Photos by Kamal Moon

Jamal Amro owns and operates Dura Services, 6001 S. 27th St., Greenfield, a respected full-service, tax, accounting and business services company.

You might think Dura Services, , 6001 S. 27th St., Greenfield, a Muslim-owned and well-respected full-service, tax, accounting and business services company, is stressed right now since tax season and Ramadan overlap this year. 

You’d be wrong! 

The nation’s 2024 tax season officially started Jan. 29, when the U.S. Internal Revenue Service began accepting and processing 2023 tax returns. And business at accounting firms only accelerates as the April 15 deadline approaches.

The holy month of Ramadan began at sunset March 10. During Ramadan, Muslims worldwide observe a stringent fast from food and drink, even from drinking water, from pre-dawn to sunset, commemorating the month in which God revealed the Qur’an to the Prophet Muhammad. 

The fast continues this year through about April 9, with Eid al-Fitr, the celebration of the completion of the fast, observed the following day. (The start and end of Ramadan are contingent on the sighting of the crescent moon, as Ramadan is a month in Muslims’ lunar calendar. Ramadan begins 10 or 11 days earlier each year, moving around the Gregorian calendar, which has been used in much of the world since it was adopted in 1582 by Pope Gregory XIII.)

“Ramadan is always a little tough the first couple of days,” as their bodies adjusted to fasting, Dura Services’ president and CEO Jamal Amro admitted. But once into the fasting routine, it’s pretty much business as usual, he said.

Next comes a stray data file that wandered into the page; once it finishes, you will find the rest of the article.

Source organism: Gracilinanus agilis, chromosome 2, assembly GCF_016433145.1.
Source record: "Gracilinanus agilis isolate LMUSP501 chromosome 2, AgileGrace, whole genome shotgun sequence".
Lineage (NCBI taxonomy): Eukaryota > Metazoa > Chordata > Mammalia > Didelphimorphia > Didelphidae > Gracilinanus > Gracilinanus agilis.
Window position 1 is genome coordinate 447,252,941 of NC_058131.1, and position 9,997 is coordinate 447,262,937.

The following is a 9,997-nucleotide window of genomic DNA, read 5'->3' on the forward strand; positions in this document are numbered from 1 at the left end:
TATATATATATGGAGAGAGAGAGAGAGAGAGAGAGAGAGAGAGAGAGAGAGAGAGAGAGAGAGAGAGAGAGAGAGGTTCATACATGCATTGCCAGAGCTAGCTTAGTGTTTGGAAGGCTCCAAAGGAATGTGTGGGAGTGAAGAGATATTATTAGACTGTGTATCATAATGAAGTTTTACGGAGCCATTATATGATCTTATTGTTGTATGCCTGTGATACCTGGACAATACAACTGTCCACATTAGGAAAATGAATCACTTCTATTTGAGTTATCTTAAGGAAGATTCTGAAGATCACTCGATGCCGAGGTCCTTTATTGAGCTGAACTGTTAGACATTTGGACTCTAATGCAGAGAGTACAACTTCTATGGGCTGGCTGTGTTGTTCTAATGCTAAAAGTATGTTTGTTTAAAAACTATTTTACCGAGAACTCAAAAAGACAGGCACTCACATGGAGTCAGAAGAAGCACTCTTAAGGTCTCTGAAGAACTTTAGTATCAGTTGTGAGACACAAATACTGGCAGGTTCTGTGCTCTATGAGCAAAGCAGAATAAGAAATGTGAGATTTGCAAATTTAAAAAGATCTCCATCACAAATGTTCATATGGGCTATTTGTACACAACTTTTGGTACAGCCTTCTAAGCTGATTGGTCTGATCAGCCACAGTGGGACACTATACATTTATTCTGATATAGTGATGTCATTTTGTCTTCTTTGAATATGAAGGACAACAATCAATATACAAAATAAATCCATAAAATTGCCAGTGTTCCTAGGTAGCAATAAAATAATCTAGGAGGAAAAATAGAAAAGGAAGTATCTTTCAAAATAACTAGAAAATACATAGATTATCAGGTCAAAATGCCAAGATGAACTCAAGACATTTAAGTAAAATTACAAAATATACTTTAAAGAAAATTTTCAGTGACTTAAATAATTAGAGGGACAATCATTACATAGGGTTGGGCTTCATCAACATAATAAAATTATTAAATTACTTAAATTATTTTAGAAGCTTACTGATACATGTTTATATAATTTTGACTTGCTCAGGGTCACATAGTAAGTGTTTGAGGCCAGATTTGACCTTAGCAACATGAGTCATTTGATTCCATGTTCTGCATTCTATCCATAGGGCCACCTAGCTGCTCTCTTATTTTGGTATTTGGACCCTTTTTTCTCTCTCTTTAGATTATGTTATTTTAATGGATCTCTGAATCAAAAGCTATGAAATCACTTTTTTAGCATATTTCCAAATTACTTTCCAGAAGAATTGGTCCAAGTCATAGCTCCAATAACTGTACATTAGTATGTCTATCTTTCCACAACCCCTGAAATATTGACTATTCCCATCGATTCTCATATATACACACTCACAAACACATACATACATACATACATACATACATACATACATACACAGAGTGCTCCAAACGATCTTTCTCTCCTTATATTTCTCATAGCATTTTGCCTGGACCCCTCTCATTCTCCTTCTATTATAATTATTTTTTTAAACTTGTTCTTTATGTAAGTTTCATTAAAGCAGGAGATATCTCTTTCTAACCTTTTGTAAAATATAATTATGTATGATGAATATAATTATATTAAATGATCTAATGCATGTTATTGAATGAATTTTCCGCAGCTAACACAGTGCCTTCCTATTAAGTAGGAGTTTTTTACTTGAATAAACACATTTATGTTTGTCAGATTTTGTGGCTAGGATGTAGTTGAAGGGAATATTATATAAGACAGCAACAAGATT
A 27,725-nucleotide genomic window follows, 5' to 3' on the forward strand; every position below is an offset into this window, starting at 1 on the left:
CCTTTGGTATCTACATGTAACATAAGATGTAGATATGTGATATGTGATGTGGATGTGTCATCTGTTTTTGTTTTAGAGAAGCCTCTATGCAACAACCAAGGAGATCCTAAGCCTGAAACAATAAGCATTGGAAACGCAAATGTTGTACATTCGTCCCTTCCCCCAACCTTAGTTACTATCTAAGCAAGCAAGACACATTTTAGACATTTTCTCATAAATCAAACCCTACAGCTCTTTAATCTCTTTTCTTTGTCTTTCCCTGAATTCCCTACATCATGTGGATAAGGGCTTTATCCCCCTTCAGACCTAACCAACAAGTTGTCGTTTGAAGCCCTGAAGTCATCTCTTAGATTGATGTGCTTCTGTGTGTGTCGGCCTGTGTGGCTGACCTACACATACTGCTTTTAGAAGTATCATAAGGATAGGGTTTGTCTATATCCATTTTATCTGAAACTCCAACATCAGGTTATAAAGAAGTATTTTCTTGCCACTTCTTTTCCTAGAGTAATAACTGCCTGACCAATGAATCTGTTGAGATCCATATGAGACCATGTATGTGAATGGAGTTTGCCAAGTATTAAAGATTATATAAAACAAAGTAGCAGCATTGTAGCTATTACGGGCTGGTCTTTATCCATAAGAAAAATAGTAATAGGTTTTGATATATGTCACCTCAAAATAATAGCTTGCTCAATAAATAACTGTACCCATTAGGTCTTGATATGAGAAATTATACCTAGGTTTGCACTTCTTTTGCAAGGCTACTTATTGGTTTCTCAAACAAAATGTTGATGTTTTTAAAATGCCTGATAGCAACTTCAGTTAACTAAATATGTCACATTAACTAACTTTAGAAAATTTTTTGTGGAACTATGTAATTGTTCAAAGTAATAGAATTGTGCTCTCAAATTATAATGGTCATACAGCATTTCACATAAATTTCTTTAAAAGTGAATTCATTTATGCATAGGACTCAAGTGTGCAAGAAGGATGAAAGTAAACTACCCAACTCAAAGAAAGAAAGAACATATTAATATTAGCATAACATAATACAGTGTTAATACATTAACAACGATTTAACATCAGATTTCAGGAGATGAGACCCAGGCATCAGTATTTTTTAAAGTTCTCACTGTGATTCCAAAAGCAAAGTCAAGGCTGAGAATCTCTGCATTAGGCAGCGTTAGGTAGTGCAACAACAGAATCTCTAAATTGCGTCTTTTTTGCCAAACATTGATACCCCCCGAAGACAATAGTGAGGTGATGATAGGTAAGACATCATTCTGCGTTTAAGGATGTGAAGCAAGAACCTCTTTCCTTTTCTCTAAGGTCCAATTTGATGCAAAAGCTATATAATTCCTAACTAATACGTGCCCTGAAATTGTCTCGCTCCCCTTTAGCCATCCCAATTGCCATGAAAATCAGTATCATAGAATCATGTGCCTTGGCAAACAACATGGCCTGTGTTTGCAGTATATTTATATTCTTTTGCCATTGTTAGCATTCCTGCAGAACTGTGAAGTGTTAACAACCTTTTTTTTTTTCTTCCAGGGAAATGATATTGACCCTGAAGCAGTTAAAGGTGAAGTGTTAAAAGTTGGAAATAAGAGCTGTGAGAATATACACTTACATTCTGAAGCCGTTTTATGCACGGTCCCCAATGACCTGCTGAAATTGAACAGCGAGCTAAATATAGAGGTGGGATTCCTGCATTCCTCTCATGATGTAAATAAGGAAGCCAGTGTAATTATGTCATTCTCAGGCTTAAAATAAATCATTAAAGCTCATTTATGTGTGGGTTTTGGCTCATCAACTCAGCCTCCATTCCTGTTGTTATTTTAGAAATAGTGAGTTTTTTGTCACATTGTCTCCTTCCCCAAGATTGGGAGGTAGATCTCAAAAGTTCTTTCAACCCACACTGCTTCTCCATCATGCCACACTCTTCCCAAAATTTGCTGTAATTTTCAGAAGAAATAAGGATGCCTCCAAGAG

Amro, a Palestinian American, and his family members who work in the business, his wife Amal, son Albara and Albara’s fiancé Mariam Sarsour, are observant Muslims. With Ramadan and tax season overlapping, they are very busy but not stressed, he said. The company makes time for its employees to keep their duties as Muslims the priority, he said.

Jamal Amro and his team at Dura Services in Greenfield are in the midst of a busy tax season and Ramadan, when Muslims fast from all food and drink from pre-dawn to sunset.

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They go hand in hand, Amro said. “When people are looking for someone to trust with their finances, they are looking for honest individuals. When people started discovering us, our business took off.”

Clients quickly learned that Dura Services could be trusted to keep their business information confidential. “They started discovering this is what we do. No piece of information, and I mean nothing, leaves the office. Your information, everything about you, cannot be touched. That’s important to people. So, our business grew by word of mouth.”

Immigration specialist Amal Amro heads the company’s immigration services.

In addition, Dura Services accommodates for staff members’ duties as Muslims year-round. Among the five pillars of Islam are the requirements to pray five times a day and to fast during Ramadan. Amro makes sure Dura’s team has time to fulfill their duties, without sacrificing the quality of work or their own income, he said.

Dura Services is usually open from 9 a.m. to 5 p.m. during the week and is closed on Saturdays and Sundays. During tax season when it doesn’t overlap with Ramadan, the firm has extended hours, from 9 a.m. to 7 p.m. and is open on Saturdays from 10 a.m. to 5 p.m. 

This year, while observing Ramadan during tax season, their hours are 9 a.m. to 6 p.m., because iftar, the breaking of the fast at sunset, falls around 7 p.m. this year, Amro explained. After 6 p.m., no one is in the building. They also open on Saturdays from 10 a.m. to 5 p.m.

Every Friday, all year long, the office is closed from 12:30 p.m. to 2 p.m. for Jum’ah prayer, when Muslims gather at the mosque to pray. No one is obliged by the company to go to the congregational prayer but they are free during that time and it is paid time, Amro explained. “We just don’t open to the public during those hours.